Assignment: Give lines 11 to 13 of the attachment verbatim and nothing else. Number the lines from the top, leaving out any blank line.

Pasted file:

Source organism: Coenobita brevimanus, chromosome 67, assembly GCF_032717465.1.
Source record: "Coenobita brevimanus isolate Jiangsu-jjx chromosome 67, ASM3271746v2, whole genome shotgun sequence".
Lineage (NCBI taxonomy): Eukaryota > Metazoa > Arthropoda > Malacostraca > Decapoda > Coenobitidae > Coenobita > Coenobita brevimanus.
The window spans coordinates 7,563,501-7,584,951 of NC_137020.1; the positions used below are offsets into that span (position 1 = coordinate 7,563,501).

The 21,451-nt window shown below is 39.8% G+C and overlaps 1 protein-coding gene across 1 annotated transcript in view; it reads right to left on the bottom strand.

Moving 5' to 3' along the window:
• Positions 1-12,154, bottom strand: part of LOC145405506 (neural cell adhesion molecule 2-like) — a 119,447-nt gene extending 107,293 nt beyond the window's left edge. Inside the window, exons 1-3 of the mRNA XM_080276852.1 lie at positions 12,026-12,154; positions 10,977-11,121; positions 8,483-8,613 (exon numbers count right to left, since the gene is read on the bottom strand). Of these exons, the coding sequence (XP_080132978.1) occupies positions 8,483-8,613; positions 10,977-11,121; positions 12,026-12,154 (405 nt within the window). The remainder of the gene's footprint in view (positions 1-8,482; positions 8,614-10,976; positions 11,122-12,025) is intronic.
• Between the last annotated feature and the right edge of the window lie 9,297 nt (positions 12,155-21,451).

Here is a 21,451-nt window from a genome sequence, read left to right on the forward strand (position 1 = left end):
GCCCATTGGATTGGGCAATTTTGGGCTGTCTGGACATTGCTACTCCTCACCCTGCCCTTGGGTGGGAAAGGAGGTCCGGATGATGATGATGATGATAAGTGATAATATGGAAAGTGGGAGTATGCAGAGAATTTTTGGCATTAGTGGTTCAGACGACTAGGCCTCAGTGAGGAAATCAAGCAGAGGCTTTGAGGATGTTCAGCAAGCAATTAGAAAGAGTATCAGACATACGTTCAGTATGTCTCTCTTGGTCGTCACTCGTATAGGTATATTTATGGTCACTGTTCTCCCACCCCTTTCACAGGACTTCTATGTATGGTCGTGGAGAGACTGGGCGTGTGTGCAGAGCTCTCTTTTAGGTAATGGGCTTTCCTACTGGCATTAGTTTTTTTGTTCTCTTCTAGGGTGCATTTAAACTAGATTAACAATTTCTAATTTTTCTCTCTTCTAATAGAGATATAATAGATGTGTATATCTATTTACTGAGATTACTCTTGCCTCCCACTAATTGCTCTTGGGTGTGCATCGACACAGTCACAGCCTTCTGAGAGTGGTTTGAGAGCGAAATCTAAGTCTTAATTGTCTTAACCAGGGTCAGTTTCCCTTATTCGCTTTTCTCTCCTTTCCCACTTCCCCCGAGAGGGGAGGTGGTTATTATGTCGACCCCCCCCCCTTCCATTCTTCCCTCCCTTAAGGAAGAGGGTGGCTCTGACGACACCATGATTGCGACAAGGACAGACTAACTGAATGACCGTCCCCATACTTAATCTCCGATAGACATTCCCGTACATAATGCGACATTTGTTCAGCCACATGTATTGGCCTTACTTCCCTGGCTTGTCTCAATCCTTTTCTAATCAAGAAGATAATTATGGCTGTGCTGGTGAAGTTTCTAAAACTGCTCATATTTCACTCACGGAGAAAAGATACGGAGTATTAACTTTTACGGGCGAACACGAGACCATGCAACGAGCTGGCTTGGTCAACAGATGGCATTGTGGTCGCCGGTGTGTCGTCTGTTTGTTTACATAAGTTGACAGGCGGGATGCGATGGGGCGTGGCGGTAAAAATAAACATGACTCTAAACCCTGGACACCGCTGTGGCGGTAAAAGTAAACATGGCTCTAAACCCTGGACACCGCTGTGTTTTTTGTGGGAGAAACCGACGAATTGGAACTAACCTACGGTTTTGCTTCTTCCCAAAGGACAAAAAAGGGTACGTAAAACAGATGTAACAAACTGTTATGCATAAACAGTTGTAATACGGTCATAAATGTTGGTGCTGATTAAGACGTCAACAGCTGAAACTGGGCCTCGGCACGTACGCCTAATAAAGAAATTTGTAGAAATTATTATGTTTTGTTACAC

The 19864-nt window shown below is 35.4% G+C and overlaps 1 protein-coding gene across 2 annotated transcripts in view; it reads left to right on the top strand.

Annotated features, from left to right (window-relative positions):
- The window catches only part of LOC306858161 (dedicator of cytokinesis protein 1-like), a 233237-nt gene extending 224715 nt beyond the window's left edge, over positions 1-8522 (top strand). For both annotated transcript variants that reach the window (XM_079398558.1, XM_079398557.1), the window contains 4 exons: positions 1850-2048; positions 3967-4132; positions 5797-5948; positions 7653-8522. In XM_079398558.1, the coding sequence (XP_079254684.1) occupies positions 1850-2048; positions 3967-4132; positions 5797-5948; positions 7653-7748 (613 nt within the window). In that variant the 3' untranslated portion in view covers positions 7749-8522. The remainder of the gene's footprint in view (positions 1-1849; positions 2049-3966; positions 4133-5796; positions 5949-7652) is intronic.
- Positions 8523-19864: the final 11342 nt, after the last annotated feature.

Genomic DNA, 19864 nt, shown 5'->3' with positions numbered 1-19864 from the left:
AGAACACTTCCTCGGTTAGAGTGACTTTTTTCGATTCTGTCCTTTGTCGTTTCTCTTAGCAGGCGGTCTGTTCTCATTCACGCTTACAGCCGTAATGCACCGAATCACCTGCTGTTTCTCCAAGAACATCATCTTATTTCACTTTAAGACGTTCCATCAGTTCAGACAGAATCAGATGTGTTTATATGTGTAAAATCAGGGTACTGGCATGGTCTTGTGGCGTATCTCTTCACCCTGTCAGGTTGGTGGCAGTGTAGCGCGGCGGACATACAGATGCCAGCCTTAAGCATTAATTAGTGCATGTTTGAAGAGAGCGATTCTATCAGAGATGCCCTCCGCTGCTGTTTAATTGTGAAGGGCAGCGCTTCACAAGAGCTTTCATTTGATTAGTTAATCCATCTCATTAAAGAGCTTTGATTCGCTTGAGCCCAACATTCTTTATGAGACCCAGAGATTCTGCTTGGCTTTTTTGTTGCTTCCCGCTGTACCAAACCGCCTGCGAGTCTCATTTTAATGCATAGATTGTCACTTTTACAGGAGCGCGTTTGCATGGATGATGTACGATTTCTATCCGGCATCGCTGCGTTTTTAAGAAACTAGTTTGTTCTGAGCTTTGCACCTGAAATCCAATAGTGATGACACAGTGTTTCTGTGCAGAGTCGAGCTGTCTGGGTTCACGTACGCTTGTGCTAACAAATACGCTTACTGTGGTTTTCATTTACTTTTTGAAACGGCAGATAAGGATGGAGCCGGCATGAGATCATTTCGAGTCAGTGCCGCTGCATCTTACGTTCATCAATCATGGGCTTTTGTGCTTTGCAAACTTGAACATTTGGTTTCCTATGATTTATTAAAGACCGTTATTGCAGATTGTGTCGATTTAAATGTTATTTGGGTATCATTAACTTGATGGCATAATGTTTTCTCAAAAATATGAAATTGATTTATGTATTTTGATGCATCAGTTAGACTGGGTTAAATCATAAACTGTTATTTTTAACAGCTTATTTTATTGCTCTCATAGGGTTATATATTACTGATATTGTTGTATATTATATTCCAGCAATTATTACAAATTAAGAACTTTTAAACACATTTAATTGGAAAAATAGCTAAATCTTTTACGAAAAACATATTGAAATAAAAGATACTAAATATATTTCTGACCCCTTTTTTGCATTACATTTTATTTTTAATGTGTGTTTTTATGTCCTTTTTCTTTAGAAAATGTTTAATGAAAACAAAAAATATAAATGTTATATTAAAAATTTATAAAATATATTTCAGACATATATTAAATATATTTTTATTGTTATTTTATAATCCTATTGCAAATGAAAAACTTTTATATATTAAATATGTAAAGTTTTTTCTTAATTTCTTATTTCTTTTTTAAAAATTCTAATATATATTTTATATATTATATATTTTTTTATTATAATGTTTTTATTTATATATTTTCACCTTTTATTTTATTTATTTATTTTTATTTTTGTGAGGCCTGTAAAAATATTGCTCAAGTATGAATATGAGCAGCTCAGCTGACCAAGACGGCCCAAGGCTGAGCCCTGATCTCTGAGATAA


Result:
The 19864-nt window shown below is 35.4% G+C and overlaps 1 protein-coding gene across 2 annotated transcripts in view; it reads left to right on the top strand.

Annotated features, from left to right (window-relative positions):
- The window catches only part of LOC306858161 (dedicator of cytokinesis protein 1-like), a 233237-nt gene extending 224715 nt beyond the window's left edge, over positions 1-8522 (top strand). For both annotated transcript variants that reach the window (XM_079398558.1, XM_079398557.1), the window contains 4 exons: positions 1850-2048; positions 3967-4132; positions 5797-5948; positions 7653-8522. In XM_079398558.1, the coding sequence (XP_079254684.1) occupies positions 1850-2048; positions 3967-4132; positions 5797-5948; positions 7653-7748 (613 nt within the window). In that variant the 3' untranslated portion in view covers positions 7749-8522. The remainder of the gene's footprint in view (positions 1-1849; positions 2049-3966; positions 4133-5796; positions 5949-7652) is intronic.